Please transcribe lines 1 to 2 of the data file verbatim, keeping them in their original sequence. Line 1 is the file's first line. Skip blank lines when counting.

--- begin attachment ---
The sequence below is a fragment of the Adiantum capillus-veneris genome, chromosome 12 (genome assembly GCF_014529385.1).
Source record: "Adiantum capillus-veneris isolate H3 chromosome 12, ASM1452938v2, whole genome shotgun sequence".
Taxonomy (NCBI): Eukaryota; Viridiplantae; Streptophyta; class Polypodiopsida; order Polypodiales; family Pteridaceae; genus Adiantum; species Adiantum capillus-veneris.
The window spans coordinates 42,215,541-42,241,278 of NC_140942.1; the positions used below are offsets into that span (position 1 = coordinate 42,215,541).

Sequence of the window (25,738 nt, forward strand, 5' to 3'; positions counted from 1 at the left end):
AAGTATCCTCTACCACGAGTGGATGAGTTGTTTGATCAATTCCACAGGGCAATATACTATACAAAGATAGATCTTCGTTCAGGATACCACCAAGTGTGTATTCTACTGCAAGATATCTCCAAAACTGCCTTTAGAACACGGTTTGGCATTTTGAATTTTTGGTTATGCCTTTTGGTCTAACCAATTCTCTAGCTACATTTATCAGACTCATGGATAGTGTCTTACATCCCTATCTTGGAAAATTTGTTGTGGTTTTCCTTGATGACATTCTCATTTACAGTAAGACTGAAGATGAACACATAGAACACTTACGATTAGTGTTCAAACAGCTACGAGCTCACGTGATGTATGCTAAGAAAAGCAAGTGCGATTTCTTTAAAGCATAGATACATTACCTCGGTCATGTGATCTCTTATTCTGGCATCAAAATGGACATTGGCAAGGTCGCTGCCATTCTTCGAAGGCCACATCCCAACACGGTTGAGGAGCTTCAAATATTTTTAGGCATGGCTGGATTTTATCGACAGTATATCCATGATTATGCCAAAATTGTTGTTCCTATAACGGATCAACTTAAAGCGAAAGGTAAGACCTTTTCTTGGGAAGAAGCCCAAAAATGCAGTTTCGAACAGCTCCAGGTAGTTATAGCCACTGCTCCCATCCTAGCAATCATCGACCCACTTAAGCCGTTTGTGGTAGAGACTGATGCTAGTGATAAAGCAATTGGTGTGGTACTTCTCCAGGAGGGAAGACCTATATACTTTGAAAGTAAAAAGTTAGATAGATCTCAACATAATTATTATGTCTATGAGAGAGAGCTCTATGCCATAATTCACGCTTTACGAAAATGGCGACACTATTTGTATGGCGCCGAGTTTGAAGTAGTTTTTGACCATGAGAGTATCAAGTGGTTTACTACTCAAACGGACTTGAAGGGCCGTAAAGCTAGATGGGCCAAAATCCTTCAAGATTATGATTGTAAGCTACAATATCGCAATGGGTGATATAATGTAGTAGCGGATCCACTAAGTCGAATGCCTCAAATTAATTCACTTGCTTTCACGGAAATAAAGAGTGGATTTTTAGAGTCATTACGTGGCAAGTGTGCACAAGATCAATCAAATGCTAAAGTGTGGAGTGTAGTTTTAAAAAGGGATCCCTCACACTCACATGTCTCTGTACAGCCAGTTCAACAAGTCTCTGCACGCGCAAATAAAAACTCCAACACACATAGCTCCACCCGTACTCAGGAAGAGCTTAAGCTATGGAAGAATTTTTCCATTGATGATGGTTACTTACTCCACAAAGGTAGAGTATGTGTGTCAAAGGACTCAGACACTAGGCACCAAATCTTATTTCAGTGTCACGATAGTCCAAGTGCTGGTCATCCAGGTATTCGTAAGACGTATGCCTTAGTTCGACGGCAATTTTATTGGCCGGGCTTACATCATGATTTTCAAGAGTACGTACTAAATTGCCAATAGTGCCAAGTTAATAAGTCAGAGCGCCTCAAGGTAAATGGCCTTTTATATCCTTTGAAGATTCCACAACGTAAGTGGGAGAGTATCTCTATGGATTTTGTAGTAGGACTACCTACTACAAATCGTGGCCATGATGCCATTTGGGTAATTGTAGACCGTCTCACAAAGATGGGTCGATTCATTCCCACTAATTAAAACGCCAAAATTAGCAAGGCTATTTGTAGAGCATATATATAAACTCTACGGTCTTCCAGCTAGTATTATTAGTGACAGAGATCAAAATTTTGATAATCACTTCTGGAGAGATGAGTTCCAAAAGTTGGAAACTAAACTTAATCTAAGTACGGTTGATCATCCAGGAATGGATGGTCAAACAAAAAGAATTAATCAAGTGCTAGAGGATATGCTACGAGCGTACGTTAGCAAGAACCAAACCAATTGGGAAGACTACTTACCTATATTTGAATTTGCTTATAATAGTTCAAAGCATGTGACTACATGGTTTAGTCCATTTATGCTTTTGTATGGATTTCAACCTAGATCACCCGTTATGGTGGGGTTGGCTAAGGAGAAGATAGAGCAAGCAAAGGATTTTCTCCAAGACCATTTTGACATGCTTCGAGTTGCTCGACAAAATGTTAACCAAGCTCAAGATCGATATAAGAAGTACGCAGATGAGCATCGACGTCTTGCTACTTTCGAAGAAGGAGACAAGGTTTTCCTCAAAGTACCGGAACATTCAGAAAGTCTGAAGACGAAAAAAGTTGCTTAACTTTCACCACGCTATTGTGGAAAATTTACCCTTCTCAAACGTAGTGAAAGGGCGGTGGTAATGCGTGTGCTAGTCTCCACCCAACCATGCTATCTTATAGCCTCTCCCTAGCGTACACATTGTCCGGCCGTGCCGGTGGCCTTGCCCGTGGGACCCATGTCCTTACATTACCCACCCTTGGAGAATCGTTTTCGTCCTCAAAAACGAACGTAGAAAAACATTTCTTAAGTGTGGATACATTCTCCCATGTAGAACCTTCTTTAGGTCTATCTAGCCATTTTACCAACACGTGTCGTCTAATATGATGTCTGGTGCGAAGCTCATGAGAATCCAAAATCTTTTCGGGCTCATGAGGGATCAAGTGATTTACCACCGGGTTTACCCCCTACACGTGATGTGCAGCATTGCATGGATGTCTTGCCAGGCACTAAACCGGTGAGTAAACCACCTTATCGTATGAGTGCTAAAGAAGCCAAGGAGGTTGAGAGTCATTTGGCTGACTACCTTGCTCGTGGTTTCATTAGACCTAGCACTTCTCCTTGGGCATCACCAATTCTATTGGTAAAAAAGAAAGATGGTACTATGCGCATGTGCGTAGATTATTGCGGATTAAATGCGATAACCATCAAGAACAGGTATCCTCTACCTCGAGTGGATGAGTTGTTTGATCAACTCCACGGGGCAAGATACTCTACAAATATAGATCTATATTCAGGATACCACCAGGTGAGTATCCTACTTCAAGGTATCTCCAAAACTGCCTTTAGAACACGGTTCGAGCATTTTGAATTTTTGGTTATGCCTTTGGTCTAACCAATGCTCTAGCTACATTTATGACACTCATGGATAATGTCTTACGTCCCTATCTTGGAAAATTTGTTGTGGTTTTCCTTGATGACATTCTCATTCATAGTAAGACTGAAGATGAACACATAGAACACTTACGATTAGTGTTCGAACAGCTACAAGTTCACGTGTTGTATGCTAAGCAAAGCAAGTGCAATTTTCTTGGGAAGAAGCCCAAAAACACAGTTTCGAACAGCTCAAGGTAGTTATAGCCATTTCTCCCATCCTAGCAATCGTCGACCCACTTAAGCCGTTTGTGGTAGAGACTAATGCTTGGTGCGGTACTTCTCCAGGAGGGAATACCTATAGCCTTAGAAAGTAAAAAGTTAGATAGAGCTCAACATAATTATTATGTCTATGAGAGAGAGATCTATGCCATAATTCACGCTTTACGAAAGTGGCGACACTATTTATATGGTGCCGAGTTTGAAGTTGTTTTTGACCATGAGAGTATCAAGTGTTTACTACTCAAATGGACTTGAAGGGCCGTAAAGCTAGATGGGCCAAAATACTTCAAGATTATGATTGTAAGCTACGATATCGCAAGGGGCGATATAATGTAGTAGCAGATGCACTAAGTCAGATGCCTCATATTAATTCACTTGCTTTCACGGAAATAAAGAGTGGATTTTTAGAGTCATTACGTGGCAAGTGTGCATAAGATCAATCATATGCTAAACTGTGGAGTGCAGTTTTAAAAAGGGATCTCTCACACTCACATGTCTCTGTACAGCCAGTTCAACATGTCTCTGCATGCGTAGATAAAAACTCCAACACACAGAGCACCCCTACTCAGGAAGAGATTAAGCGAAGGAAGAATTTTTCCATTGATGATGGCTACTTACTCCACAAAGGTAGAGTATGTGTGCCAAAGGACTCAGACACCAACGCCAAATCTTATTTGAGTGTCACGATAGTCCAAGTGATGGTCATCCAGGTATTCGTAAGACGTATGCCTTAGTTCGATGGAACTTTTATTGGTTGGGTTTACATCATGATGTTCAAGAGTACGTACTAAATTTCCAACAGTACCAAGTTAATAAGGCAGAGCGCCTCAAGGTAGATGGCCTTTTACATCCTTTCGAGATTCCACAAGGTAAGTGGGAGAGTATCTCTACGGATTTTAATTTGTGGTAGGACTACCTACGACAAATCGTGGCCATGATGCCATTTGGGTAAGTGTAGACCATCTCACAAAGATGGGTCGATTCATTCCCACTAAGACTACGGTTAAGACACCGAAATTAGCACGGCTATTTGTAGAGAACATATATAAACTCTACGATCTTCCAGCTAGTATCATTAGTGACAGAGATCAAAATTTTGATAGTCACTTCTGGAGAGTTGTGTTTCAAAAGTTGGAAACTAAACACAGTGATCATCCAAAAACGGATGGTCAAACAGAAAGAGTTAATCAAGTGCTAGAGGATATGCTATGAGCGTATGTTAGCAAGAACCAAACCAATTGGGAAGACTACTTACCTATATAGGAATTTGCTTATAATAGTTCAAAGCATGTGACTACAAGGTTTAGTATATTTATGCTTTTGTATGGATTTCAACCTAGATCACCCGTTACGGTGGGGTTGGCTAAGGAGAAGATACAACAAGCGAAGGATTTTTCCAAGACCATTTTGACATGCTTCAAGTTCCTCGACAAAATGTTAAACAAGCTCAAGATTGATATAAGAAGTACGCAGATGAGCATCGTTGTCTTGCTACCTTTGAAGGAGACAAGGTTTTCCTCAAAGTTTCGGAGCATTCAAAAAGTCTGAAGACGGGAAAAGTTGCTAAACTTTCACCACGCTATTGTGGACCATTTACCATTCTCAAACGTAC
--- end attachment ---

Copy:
The sequence below is a fragment of the Adiantum capillus-veneris genome, chromosome 12 (genome assembly GCF_014529385.1).
Source record: "Adiantum capillus-veneris isolate H3 chromosome 12, ASM1452938v2, whole genome shotgun sequence".